No other residential property on the market in the Indianapolis area even remotely compares to it.
A 50,000-square-foot mansion, 6,000-square-foot guest house and 18-hole private golf course are among the Carmel estate’s swanky attributes.
The 106-acre spread known as Asherwood is owned by Bren Simon, widow of real estate magnate Mel Simon. She put it up for sale last month with an asking price of $25 million.
But residential real estate agents say selling such a pricey pad will be a tough chore simply based upon the minuscule market that can afford it.
Greg Cooper, an agent at Berkshire Hathaway Indiana, formerly
Prudential Indiana Realty Group, knows the challenges firsthand. He listed the Hilbert mansion, one of the few homes that changed hands in recent years that could be considered on the same scale as the Simon estate.
“I talked to the agent briefly, and I know they’ve had a ton of inquiries,” he said. “But when we had the Hilbert property listed, we had a ton of inquiries. But only 10 percent were legitimate.”
Just how much interest the Simon estate is generating is hard to tell. Listing agent Natasha Radovich at Carpenter Realtors in Fishers didn’t return phone calls seeking comment.
But it’s creating quite a stir within the residential real estate community.
“I’m dying to show it,” gushed Bif Ward of F.C. Tucker Co. Inc., a veteran agent who lists some of the area’s priciest houses.
Her most expensive sale last year: $3.1 million—a far cry from Asherwood’s asking price.
The property at 10110 Ditch Road is in a class by itself. Built in 1999, the main house consists of 36 rooms, including seven bedrooms and 24 full or partial baths. The property also includes a 7,000-square-foot clubhouse,
and three maintenance buildings for the golf course totaling 20,000 square feet.
At its current size and asking price, Asherwood is something of a white elephant for the central Indiana market. Its value might be in its available acreage for new residential development. The estate is surrounded by luxury single-family-home communities such as Deerfield, Windemere and Coppergate.
Mark Zukerman, owner of the local Encore Sotheby’s agency, developed the 17-lot Laurel Ridge neighborhood across from Asherwood, where homes range from $3 million to $10 million.
He’s been to Asherwood over the years and is familiar with it.
“It’s a really cool property,” he said. “It is unique, and it definitely will be a challenge to sell, but I don’t think it will be impossible to sell.”
Zukerman has yet to field interest from his clients, though that’s not surprising, he said, because there’s a good chance the ultimate buyer will come from outside Indianapolis.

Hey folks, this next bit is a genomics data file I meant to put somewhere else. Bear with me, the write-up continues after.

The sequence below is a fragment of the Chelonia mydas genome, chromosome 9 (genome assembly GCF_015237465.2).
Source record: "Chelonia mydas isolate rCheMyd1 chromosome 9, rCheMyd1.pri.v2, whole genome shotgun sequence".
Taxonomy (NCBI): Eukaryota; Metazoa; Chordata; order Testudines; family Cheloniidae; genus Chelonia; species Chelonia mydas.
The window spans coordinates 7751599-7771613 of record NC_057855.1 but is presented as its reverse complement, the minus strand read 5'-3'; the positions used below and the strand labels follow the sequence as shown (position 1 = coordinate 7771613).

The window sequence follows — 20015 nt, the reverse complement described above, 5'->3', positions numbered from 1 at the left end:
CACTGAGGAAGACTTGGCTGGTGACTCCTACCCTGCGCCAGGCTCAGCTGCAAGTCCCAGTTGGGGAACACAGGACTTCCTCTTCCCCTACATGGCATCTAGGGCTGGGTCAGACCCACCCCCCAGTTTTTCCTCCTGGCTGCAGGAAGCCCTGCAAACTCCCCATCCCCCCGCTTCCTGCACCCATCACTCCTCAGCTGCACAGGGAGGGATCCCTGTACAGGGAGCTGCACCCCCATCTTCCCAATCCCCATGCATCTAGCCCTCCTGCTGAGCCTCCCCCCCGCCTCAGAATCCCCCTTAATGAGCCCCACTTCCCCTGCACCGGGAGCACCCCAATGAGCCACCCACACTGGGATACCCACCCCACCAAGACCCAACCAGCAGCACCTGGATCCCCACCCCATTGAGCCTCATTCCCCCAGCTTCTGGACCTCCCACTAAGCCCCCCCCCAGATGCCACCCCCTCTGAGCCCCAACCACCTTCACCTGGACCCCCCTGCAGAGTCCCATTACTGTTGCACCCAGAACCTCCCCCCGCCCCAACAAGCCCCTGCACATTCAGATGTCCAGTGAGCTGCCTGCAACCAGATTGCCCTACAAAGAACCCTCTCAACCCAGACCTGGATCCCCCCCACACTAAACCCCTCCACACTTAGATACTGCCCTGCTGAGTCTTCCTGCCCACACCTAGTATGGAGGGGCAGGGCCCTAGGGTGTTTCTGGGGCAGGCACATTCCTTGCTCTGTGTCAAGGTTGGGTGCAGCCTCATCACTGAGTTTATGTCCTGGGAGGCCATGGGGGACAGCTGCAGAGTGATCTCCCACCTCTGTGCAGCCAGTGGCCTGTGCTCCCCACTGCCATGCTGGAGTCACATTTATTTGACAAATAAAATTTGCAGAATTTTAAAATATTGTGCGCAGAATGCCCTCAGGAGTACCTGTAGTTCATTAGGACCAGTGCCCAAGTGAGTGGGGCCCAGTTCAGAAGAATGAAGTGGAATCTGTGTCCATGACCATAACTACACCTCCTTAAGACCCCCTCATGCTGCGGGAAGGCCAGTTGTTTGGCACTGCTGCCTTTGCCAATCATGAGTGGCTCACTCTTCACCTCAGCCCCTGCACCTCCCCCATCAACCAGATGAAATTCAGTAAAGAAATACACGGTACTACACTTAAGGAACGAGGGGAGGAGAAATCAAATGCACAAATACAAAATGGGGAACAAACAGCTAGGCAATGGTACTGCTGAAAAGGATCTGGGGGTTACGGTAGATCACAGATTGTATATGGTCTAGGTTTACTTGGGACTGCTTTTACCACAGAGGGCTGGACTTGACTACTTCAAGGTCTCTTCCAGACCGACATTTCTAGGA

The biggest chore, though, could be sorting through who’s actually a legitimate buyer.
A bid from a now-convicted scam artist complicated the sale of the 25,000-square-foot former Hilbert mansion, also in Carmel. It sold in 2010 to Lucas Oil Products Inc. owners Forrest and Charlotte Lucas for $3 million, a steep discount from the original $20 million asking price.
The sale of the Hilbert mansion occurred under far different circumstances than the Asherwood listing.
Carmel-based CNO Financial Group gained control of the Hilbert mansion and the 33.6-acre estate through a court battle with Stephen Hilbert, the CEO of predecessor company Conseco Inc., over loans he took out to buy Conseco stock.
The home went on the market in 2006 and limped through the housing downturn before CNO Financial became more aggressive in its attempts to unload it, Cooper at Berkshire Hathaway recalled.
He expects the listing agent for Asherwood to encounter some of the oddities that he did.
“They’re going to get all kinds of people who are scam artists or tourists who want nothing but to see the property,” he said, “or they have some scheme.”
A sham offer on the Hilbert mansion actually landed an Indiana woman in jail as part of a wire-fraud and money-laundering operation.
In 2008, Linda Deavers put the necessary $1 million deposit down on the Hilbert mansion with the stipulation of closing within 30 days. She told Cooper she was an international investor with a philanthropic background.
Deavers, 61, didn’t close on the deal, however, and lost her deposit. She disappeared and ultimately was apprehended and charged for bilking several Florida investors out of $5.2 million.
She was sentenced earlier this month in a federal court in Orlando to six years and six months in prison.
In July, Cooper testified as a witness during the trial.
Another high-profile property that sold under precarious circumstances was the Tim Durham home. A bank assumed ownership of the home in 2010, before Durham was sentenced to 50 years for running a Ponzi scheme.
The home, marketed for years at $5.5 million, sold this summer for just $2.25 million.
“It had a number of liens on it that exceed the value of the property,” said David Jesse, a senior vice president at F.C. Tucker who once listed the property. “That was the key—trying to get the lien holders together on what they would accept.”
To put the Asherwood listing in perspective, and the uphill battle to unload it, the most expensive residential property to sell in the last 10 years went for $8 million. The 59-acre estate and 19,000-square-foot mansion owned by another former Conseco executive, Donald Gongaware, sold in 2005.
A builder is constructing custom homes on part of the property, leading some to think that’s what could happen at Asherwood.
At any rate, the property is quite a gem.
“The Simons don’t do anything halfway,” said Cooper, who’s played golf on the course but has not been in the home. “I’m sure it’s a completely spectacular residence.”•